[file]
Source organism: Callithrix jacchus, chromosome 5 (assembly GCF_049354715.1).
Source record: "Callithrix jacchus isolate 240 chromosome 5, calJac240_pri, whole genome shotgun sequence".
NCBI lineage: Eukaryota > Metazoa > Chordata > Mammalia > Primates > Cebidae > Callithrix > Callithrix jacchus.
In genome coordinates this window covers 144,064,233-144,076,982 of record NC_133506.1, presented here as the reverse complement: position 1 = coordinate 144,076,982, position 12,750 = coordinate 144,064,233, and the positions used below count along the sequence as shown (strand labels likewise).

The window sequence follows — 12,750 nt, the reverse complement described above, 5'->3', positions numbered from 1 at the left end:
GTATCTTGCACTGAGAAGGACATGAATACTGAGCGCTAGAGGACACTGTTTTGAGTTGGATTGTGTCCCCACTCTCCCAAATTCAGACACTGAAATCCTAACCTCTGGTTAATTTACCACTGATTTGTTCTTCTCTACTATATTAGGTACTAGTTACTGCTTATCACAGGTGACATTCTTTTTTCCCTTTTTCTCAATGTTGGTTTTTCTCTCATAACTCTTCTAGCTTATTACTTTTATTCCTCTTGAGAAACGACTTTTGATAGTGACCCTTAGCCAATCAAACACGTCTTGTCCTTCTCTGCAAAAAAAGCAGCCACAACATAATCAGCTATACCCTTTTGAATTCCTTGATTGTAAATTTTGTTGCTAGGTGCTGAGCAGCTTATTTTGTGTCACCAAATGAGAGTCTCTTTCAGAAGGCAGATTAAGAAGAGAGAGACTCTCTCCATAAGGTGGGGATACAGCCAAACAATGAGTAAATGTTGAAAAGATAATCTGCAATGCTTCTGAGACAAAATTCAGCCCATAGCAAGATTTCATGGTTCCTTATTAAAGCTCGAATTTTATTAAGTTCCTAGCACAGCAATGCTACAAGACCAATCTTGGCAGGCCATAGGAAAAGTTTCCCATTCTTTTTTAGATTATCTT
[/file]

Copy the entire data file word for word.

Source organism: Callithrix jacchus, chromosome 5 (assembly GCF_049354715.1).
Source record: "Callithrix jacchus isolate 240 chromosome 5, calJac240_pri, whole genome shotgun sequence".
NCBI lineage: Eukaryota > Metazoa > Chordata > Mammalia > Primates > Cebidae > Callithrix > Callithrix jacchus.
In genome coordinates this window covers 144,064,233-144,076,982 of record NC_133506.1, presented here as the reverse complement: position 1 = coordinate 144,076,982, position 12,750 = coordinate 144,064,233, and the positions used below count along the sequence as shown (strand labels likewise).

The window sequence follows — 12,750 nt, the reverse complement described above, 5'->3', positions numbered from 1 at the left end:
GTATCTTGCACTGAGAAGGACATGAATACTGAGCGCTAGAGGACACTGTTTTGAGTTGGATTGTGTCCCCACTCTCCCAAATTCAGACACTGAAATCCTAACCTCTGGTTAATTTACCACTGATTTGTTCTTCTCTACTATATTAGGTACTAGTTACTGCTTATCACAGGTGACATTCTTTTTTCCCTTTTTCTCAATGTTGGTTTTTCTCTCATAACTCTTCTAGCTTATTACTTTTATTCCTCTTGAGAAACGACTTTTGATAGTGACCCTTAGCCAATCAAACACGTCTTGTCCTTCTCTGCAAAAAAAGCAGCCACAACATAATCAGCTATACCCTTTTGAATTCCTTGATTGTAAATTTTGTTGCTAGGTGCTGAGCAGCTTATTTTGTGTCACCAAATGAGAGTCTCTTTCAGAAGGCAGATTAAGAAGAGAGAGACTCTCTCCATAAGGTGGGGATACAGCCAAACAATGAGTAAATGTTGAAAAGATAATCTGCAATGCTTCTGAGACAAAATTCAGCCCATAGCAAGATTTCATGGTTCCTTATTAAAGCTCGAATTTTATTAAGTTCCTAGCACAGCAATGCTACAAGACCAATCTTGGCAGGCCATAGGAAAAGTTTCCCATTCTTTTTTAGATTATCTT